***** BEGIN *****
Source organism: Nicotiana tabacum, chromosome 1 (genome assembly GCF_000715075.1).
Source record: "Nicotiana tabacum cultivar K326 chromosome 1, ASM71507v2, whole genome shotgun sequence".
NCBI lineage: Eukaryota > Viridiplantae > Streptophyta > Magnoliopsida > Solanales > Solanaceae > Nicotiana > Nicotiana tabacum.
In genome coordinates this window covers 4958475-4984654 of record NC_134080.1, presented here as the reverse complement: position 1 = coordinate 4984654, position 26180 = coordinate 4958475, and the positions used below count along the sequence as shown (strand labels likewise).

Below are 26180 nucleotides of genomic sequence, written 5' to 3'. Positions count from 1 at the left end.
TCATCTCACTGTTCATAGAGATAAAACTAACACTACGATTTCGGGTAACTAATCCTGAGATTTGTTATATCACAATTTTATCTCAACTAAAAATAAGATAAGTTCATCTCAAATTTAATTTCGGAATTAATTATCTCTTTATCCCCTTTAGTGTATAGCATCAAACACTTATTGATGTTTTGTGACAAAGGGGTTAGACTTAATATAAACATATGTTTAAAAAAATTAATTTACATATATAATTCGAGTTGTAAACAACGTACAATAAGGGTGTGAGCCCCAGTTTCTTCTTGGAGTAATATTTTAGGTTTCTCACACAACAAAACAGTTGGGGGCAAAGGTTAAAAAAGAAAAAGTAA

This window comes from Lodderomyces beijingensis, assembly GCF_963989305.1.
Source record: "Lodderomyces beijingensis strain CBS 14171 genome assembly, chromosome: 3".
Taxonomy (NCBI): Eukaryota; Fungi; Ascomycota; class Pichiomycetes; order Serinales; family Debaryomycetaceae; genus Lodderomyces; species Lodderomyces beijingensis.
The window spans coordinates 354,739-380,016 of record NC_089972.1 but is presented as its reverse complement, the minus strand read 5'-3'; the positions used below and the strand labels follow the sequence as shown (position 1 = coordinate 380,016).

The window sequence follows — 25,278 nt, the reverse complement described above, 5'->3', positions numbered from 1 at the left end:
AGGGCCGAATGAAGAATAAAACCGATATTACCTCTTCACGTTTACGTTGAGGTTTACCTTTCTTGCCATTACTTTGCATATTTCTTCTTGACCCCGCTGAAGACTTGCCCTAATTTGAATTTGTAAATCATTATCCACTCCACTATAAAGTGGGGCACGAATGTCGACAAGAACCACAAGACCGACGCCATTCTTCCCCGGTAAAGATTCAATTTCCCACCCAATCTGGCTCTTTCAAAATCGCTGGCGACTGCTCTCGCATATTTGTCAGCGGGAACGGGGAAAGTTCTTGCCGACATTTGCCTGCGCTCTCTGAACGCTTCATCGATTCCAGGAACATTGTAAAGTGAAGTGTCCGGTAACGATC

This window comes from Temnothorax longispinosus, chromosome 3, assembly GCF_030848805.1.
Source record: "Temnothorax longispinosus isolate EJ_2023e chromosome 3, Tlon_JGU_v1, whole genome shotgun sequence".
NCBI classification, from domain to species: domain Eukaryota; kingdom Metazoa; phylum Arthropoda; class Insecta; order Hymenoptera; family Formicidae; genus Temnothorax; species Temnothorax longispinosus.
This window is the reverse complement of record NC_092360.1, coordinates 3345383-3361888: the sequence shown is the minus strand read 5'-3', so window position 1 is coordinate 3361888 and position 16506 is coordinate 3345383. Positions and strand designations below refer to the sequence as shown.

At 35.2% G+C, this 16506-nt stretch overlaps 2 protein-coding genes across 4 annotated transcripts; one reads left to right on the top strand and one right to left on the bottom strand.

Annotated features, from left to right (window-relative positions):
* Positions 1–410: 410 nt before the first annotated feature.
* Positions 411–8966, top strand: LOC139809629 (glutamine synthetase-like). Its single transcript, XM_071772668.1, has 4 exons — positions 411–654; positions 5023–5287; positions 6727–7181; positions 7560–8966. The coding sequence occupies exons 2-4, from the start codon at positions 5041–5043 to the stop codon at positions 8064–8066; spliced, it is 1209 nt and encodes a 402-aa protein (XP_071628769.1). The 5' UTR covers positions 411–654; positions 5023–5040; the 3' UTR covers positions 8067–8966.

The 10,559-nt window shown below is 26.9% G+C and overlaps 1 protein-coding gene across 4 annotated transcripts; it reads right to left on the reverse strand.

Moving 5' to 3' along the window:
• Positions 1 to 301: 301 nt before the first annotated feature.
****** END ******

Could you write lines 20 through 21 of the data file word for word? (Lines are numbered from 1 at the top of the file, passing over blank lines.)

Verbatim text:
* Positions 411–8966, top strand: LOC139809629 (glutamine synthetase-like). Its single transcript, XM_071772668.1, has 4 exons — positions 411–654; positions 5023–5287; positions 6727–7181; positions 7560–8966. The coding sequence occupies exons 2-4, from the start codon at positions 5041–5043 to the stop codon at positions 8064–8066; spliced, it is 1209 nt and encodes a 402-aa protein (XP_071628769.1). The 5' UTR covers positions 411–654; positions 5023–5040; the 3' UTR covers positions 8067–8966.

The 10,559-nt window shown below is 26.9% G+C and overlaps 1 protein-coding gene across 4 annotated transcripts; it reads right to left on the reverse strand.